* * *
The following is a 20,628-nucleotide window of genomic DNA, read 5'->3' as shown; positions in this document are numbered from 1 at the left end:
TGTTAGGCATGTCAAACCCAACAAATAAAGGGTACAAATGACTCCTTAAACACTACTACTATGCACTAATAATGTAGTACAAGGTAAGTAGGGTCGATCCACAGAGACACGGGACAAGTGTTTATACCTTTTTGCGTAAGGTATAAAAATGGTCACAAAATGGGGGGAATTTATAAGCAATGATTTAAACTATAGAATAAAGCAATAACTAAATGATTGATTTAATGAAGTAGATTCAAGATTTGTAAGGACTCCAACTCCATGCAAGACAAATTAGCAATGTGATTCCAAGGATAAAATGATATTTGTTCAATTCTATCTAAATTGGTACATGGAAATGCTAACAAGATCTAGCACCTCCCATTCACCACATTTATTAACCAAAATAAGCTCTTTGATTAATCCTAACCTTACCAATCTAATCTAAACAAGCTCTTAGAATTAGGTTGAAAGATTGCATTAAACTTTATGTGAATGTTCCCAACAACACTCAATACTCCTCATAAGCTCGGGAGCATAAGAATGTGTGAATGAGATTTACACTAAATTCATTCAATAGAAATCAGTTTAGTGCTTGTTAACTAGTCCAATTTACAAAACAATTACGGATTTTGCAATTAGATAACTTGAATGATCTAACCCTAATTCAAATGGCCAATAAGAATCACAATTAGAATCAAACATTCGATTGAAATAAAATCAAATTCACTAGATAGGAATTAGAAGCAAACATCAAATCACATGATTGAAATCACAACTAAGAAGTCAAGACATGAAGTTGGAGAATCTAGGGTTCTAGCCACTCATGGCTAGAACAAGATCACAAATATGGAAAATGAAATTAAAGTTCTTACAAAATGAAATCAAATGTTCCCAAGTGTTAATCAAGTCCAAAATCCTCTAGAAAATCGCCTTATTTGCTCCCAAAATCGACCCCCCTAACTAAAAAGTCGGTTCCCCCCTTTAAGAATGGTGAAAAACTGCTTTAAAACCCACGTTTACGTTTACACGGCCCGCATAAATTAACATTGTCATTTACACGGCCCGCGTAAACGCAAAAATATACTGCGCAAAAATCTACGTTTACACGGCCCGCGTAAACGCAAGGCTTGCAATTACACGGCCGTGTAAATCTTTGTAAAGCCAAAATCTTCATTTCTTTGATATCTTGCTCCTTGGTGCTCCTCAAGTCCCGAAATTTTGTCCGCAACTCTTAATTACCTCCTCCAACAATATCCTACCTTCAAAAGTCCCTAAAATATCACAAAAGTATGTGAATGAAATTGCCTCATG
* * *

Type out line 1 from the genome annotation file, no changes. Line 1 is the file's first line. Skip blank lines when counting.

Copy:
The following is a 20,628-nucleotide window of genomic DNA, read 5'->3' as shown; positions in this document are numbered from 1 at the left end: